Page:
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DVT & PE Cindy Fehr Malaspina University-College BSN Nursing Program

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Presentation on theme: "DVT & PE Cindy Fehr Malaspina University-College BSN Nursing Program"— Presentation transcript:

1 DVT & PE Cindy Fehr Malaspina University-College BSN Nursing Program
Nursing 335 – Fall 2005

2 FACTS Orthopedic injuries place at  risk
DVT – formation of thrombus in deep vein, typically in lower extremity PE – thrombus that travels into the pulmonary circulation

3 Pathophysiology of DVT
Prevention is key Identify those at high risk Virchow’s triad  changes in blood coagulability, changes in vessel wall, changes in blood flow Prophylactic tx with oral anticoagulant or LMW heparin Intermittent pneumatic compression devices (calf compressors) or elastic stockings (TEDS) Early ambulation Early identification & treatment of DVTs treat with vena cava filters Virchow’s triad: 1. venous stasis or obstruction 2. overt vessel injury 3. intravascular conditions such as intimal irritation; roughening, inflammation, infection, and abnormalities of coagulation or fibrinolysis

4 Coagulation Pathways Extrinsic Pathway - activated when tissue trauma occurs Intrinsic Pathway - activated under conditions such as stress, anxiety, or fear, and in the absence of external tissue injury stage one cascade - either the intrinsic or extrinsic pathway ends with the formation of prothrombin-converting factor stage two prothrombin-converting factor begins series of chemical interactions  slowly converts prothrombin to thrombin. Stage three fibrinogen interacts with thrombin to form fibrin. erythrocytes, phagocytes, and microorganisms, also collect at the site to complete thrombosis development

5 predisposing factors of DVT
* advanced age * trauma * spinal cord injury * immobilization * myocardial infarction * heart failure * stroke * previous thromboembolic disease * thrombotic abnormalities * obesity * pregnancy * constricted clothing * homocystinuria * systemic lupus erythematosus * inflammatory bowel disease * central venous catheter use * oral estrogen use

6 Pulmonary Embolism About 10% of PEs result in immediate death
a futher 20% kill later if they're untreated Once treated, the mortality rate drops to 3%.

7 Source: Nucleus Medical Art Online

8 Venous thromboembolism (PE)
a serious and common problem that can and should be prevented A serious problem: 80% of PE occur without signs 2/3 of deaths occur within 30 minutes A common problem: One in 100 hospitalized patients dies of PE Can & should be prevented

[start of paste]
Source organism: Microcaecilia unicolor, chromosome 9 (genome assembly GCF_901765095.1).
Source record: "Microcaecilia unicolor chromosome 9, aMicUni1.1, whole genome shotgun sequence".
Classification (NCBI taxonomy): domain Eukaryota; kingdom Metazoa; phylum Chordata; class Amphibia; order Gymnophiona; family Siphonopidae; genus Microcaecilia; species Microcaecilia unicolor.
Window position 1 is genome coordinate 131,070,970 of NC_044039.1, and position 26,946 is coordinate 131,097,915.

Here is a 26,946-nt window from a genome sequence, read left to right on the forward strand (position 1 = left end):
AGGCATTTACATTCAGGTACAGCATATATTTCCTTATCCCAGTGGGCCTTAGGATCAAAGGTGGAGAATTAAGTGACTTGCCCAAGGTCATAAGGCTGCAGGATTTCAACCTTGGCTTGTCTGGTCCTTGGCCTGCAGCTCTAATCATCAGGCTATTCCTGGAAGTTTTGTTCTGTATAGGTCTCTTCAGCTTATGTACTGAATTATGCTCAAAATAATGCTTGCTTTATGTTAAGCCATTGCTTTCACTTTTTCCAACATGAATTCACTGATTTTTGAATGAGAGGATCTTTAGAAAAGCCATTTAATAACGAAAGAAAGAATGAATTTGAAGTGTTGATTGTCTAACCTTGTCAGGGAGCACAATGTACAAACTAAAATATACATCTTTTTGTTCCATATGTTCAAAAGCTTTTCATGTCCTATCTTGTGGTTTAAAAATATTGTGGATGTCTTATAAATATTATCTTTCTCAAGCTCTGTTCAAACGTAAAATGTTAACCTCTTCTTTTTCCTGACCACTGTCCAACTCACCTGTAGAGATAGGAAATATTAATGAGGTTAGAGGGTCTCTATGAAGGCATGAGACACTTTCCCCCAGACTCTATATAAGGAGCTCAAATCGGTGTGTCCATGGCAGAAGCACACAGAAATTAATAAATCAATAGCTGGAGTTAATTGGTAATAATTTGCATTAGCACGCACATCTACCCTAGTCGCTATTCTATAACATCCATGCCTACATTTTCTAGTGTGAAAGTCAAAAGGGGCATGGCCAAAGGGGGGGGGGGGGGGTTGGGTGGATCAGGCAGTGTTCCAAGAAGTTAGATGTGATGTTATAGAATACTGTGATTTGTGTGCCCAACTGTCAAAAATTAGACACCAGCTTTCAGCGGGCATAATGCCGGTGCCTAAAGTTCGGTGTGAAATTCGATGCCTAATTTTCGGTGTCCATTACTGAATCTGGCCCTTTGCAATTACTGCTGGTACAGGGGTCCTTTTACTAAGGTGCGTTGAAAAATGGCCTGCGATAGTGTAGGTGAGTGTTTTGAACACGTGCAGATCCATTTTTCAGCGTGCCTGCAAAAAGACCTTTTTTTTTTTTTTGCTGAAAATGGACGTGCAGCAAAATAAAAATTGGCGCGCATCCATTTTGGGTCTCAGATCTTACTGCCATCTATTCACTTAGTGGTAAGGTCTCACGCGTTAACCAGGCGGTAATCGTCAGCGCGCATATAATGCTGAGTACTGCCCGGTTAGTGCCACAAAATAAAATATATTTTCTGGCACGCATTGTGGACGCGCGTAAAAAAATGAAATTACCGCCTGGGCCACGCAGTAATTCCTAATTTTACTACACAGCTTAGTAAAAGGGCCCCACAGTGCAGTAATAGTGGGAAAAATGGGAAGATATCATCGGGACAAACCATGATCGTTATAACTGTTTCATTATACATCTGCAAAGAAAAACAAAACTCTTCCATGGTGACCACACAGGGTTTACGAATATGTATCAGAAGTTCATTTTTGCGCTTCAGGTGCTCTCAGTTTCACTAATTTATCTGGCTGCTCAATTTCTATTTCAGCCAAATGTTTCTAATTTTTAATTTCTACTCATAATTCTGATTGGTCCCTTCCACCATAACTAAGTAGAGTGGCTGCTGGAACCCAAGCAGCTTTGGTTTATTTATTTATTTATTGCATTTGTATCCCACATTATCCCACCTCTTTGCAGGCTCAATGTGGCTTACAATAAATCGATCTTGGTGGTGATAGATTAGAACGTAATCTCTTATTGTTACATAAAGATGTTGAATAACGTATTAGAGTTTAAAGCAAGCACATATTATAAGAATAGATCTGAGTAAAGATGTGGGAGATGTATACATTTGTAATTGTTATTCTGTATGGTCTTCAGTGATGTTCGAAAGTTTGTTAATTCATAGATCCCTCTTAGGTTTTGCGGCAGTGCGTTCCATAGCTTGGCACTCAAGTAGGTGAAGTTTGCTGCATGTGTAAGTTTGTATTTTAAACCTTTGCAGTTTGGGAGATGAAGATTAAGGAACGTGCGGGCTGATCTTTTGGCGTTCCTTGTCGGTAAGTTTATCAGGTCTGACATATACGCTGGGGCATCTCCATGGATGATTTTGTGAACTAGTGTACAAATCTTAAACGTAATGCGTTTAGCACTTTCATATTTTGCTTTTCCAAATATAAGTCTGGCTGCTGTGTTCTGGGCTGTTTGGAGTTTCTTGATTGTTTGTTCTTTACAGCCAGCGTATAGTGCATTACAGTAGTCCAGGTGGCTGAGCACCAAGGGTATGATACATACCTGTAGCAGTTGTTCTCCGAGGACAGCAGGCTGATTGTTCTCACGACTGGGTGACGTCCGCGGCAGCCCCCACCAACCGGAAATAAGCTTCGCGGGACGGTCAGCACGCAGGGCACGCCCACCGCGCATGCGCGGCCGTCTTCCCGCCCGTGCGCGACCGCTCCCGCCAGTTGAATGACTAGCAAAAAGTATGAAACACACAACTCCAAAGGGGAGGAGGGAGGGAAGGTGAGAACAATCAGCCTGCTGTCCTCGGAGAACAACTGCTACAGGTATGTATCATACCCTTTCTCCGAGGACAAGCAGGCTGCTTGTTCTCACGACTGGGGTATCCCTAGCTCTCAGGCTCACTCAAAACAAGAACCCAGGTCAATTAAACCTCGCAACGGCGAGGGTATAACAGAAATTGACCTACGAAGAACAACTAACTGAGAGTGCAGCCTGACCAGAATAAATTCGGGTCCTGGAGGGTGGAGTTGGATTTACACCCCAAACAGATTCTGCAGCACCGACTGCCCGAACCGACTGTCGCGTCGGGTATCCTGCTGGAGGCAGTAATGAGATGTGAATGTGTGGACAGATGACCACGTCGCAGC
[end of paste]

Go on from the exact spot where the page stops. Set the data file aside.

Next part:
9 These pulmonary emboli removed at autopsy look like casts
of the deep veins of the leg where they originated. Source:

10 What increases the chances of having a pulmonary embolism?
Older adults, especially those who are bedridden People who have or have had cancer Anyone who has recently undergone surgery, especially in the abdomen Family history of pulmonary embolism Obesity Recent fracture of the pelvis or legs Pregnant women and women who have recently given birth Oral contraceptive use

11 The main symptoms of a Pulmonary Embolus are:
Chest pain Typically under the breastbone or to one side Typically a sharp stabbing pain Typically made worse when breathing in Shortness of breath A mild temperature (typically 38°C), with sweating Rapid pulse A dry cough, sometimes with blood (usually small amounts, sometimes more) A feeling of anxiety

12 There are three main tests which can be performed:
D-dimer: represents fibrin split products that are released into the blood stream when there are clots in the blood stream Chest X-ray: helpful to eliminate other possibilities, but 25% of PEs don't show up on an ordinary x-ray Ventilation Perfusion scan (V/Q scan): good initial screening test, but notoriously difficult to analyse CT scan: the definitive diagnostic tool Source: American Family Physician Journal Sept. 2001

13 Treatment to thin the blood using anti-coagulants.
initial injection (bolus) of heparin, followed by a heparin infusion for several days although heparin provides immediate protection, it has an extremely low half-life, so it only protects you while you're being infused with it a longer-lasting anti-coagulant is used for ongoing protection. (warfarin) on heparin until blood tests (INR test) confirms that warfarin is keeping your blood two or three times thinner than usual

14 Treatment cont. Less common treatments include
These options are used when anti-coagulation is proving ineffective or where the clot is so severe that it is too dangerous to wait for the clots to dissolve in the thinned blood clot-filters clot-busting drugs surgery

15 Prevention To help prevent development of blood clots in the venous system Pressure stockings early ambulation low dose heparin use of sequential compression

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